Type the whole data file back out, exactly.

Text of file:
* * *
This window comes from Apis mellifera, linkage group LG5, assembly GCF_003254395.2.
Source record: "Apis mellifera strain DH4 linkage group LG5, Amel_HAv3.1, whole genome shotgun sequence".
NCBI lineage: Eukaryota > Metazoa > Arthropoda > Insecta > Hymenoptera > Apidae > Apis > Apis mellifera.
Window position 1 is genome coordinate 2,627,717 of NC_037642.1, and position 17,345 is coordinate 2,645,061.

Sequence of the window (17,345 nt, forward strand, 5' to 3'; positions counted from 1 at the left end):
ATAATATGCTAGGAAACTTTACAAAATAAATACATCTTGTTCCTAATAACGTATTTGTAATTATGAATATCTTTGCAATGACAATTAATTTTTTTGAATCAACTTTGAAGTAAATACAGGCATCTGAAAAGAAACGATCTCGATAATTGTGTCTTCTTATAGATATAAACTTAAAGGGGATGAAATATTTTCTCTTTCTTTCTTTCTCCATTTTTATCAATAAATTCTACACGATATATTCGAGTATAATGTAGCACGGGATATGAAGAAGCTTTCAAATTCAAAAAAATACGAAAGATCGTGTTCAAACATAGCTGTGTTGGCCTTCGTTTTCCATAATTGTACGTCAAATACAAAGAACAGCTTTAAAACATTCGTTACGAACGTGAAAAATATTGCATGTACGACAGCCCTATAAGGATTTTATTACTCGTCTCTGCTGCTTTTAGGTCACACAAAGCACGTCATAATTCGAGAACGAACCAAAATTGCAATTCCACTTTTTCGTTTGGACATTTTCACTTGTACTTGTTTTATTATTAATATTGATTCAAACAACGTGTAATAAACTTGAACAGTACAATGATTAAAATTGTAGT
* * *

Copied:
This window comes from Apis mellifera, linkage group LG5, assembly GCF_003254395.2.
Source record: "Apis mellifera strain DH4 linkage group LG5, Amel_HAv3.1, whole genome shotgun sequence".
NCBI lineage: Eukaryota > Metazoa > Arthropoda > Insecta > Hymenoptera > Apidae > Apis > Apis mellifera.
Window position 1 is genome coordinate 2,627,717 of NC_037642.1, and position 17,345 is coordinate 2,645,061.

Sequence of the window (17,345 nt, forward strand, 5' to 3'; positions counted from 1 at the left end):
ATAATATGCTAGGAAACTTTACAAAATAAATACATCTTGTTCCTAATAACGTATTTGTAATTATGAATATCTTTGCAATGACAATTAATTTTTTTGAATCAACTTTGAAGTAAATACAGGCATCTGAAAAGAAACGATCTCGATAATTGTGTCTTCTTATAGATATAAACTTAAAGGGGATGAAATATTTTCTCTTTCTTTCTTTCTCCATTTTTATCAATAAATTCTACACGATATATTCGAGTATAATGTAGCACGGGATATGAAGAAGCTTTCAAATTCAAAAAAATACGAAAGATCGTGTTCAAACATAGCTGTGTTGGCCTTCGTTTTCCATAATTGTACGTCAAATACAAAGAACAGCTTTAAAACATTCGTTACGAACGTGAAAAATATTGCATGTACGACAGCCCTATAAGGATTTTATTACTCGTCTCTGCTGCTTTTAGGTCACACAAAGCACGTCATAATTCGAGAACGAACCAAAATTGCAATTCCACTTTTTCGTTTGGACATTTTCACTTGTACTTGTTTTATTATTAATATTGATTCAAACAACGTGTAATAAACTTGAACAGTACAATGATTAAAATTGTAGT